David W. Barno, a retired Army lieutenant general, is a senior adviser and senior fellow at the Center for a New American Security. He commanded U.S. and coalition forces in Afghanistan from 2003 to 2005.
The Sept. 6 commentary by retired Maj. Gen. Robert H. Scales [“A war the Pentagon doesn’t want,” Washington Forum] marks a dangerous breach of the fundamental civilian-military relationship in the United States. Its corrosive premise — that our civilian leadership is not up to the task of deciding the nation’s course in war — must be addressed before our military begins to believe that it should have the biggest say in decisions to go to war.
Scales, a military historian and former commandant of the U.S. Army War College (from which I graduated), is a powerful voice among the Army’s retired generals. His words are all the more dangerous because they carry such weight.
Civilian control of the military is a fundamental principle of democracies and is enshrined in the U.S. Constitution. Our Founding Fathers worried deeply about the potential for abuse of military power and designed numerous constitutional safeguards to ensure the military would remain a servant of the state.
Scales purported to speak for a uniformed military leadership that he asserts is at odds with the White House over military action in Syria. Never mind that this decision rests fully with our nation’s elected leaders — Congress and the president — exactly as the Constitution prescribes. Nor that the president’s decision to consult Congress is intended, properly, to directly engage the American people in this debate through their elected representatives.
Scales’s argument implies that, in an era in which the nation’s civilian leadership has less and less military experience, only the military has the expertise appropriate to judge the risks and rewards associated with going to war. But under the Constitution, it matters not one whit whether our civilian leadership has experienced war; Abraham Lincoln and Franklin Roosevelt were neophytes in warfare, and both were superb wartime leaders. Nor does it matter that in the era of an all-volunteer force our population has been largely shielded from exposure to the horrors of war; this is a choice that we, as a society, have made. Civilian leaders are the people’s elected representatives; they alone get to choose.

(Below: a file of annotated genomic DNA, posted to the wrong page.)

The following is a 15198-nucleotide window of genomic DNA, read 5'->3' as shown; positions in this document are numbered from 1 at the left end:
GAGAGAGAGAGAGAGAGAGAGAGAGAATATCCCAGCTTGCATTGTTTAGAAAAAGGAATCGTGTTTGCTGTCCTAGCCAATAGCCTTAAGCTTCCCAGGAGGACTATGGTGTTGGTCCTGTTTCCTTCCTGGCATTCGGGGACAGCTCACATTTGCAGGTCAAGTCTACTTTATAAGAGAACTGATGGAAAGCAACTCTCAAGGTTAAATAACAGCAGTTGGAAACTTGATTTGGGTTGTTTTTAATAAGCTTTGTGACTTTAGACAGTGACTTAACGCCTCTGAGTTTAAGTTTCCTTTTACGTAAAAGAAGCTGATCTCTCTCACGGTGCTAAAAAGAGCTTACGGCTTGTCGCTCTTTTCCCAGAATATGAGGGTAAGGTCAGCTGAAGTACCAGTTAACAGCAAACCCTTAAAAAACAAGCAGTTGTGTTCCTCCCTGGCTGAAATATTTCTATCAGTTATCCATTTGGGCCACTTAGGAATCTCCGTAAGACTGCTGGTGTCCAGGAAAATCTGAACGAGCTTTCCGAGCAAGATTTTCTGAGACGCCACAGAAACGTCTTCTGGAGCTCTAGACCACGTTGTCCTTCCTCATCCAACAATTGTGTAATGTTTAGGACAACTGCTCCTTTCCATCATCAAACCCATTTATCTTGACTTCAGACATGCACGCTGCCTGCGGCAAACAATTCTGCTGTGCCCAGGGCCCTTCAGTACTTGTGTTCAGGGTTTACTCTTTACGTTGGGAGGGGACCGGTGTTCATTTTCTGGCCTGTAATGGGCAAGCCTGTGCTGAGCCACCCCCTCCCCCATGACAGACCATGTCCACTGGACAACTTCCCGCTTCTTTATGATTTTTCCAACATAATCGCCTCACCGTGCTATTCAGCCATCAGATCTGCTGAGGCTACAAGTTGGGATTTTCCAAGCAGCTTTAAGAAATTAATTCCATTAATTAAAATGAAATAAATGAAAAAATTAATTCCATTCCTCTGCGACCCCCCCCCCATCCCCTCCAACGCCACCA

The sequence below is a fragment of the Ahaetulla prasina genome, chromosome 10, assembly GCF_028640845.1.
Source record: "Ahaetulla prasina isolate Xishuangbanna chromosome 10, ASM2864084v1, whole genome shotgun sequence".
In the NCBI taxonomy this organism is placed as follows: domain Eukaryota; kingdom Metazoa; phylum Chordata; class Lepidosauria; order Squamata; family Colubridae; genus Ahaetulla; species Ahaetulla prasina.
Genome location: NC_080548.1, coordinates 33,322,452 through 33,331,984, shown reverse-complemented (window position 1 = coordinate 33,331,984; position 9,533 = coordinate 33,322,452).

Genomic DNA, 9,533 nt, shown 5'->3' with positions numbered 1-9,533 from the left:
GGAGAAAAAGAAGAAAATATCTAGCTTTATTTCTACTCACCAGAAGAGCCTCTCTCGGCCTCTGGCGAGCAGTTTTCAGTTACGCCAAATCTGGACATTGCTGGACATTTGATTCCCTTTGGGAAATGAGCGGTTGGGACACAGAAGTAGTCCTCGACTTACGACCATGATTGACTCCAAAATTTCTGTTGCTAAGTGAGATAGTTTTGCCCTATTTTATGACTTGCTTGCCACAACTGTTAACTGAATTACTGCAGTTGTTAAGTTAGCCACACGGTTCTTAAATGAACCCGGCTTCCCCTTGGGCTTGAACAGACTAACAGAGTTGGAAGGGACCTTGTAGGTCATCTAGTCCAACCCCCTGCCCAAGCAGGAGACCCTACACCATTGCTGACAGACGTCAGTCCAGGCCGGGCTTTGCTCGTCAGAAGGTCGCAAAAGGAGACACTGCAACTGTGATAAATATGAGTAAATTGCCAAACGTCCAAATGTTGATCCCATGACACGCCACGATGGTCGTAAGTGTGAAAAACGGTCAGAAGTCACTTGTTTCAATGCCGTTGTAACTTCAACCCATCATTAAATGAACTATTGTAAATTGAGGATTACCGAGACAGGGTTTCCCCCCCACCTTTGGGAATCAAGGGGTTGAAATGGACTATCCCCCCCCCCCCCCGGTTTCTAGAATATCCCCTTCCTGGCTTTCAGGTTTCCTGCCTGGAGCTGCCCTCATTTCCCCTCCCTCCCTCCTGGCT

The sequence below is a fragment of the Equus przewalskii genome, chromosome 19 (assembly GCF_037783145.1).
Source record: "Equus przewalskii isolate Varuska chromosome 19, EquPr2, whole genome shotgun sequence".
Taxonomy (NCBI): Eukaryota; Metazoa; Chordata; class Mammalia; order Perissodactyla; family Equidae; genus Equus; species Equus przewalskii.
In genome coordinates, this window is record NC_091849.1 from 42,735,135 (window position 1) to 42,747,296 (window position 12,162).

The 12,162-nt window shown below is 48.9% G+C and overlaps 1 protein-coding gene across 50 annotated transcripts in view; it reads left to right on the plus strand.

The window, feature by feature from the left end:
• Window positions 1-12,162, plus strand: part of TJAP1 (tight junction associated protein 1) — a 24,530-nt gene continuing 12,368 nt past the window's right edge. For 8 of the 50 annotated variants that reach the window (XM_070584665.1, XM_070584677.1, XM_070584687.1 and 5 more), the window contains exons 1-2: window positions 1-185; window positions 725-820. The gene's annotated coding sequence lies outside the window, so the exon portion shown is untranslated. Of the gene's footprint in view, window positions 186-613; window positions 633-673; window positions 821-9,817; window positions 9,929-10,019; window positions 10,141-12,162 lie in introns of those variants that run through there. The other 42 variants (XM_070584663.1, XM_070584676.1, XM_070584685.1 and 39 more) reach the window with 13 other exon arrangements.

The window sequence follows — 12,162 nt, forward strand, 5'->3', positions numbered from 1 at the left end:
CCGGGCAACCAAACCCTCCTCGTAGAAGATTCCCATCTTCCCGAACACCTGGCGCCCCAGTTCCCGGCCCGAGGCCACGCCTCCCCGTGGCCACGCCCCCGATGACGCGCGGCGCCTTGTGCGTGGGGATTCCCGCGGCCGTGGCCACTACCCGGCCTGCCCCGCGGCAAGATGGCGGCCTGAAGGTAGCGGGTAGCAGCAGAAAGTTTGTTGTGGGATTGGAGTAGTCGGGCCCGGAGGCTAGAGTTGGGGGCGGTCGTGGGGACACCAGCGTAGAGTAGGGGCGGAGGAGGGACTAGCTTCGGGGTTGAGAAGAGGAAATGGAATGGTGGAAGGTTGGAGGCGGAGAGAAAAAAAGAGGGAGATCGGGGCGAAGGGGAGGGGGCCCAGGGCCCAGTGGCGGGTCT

Our senior military leadership performs an essential but separate role: It provides expert advice on military operations — counsel that our elected civilian leaders in Congress and the White House can accept or reject. That advice comes from the chairman of the Joint Chiefs of Staff and represents the views (if not the consensus) of the service chiefs.
Whatever one’s opinion of an all-volunteer military or of diminished military experience among civilians, our men and women in uniform must avoid the temptation to expand the military’s role in war-making decisions. They advise through their most senior service leaders and, after a decision is made, execute the mission to the best of their ability. For the military to take on a larger role would erode civilian war-making power and, eventually, civilian control of the military.
Arguments such as Scales’s imply that the military has a voice, and vote, of its own — and suggest that channels outside the chain of command are fair game to publicly express dissenting views.
This breach of the proper civilian-military relationship is disruptive and potentially corrosive to our constitutional division of powers. It must be publicly rejected by our uniformed military leadership, who must reassert throughout the ranks the proper role of the military as faithful servants of the nation in the profession of arms. Military leaders must remind their troops that the chain of command represents their outlook to our civilian elected leadership. And despite the disquieting reports, I am confident that respect for these core values of civilian control of the military remains strong throughout our armed forces.
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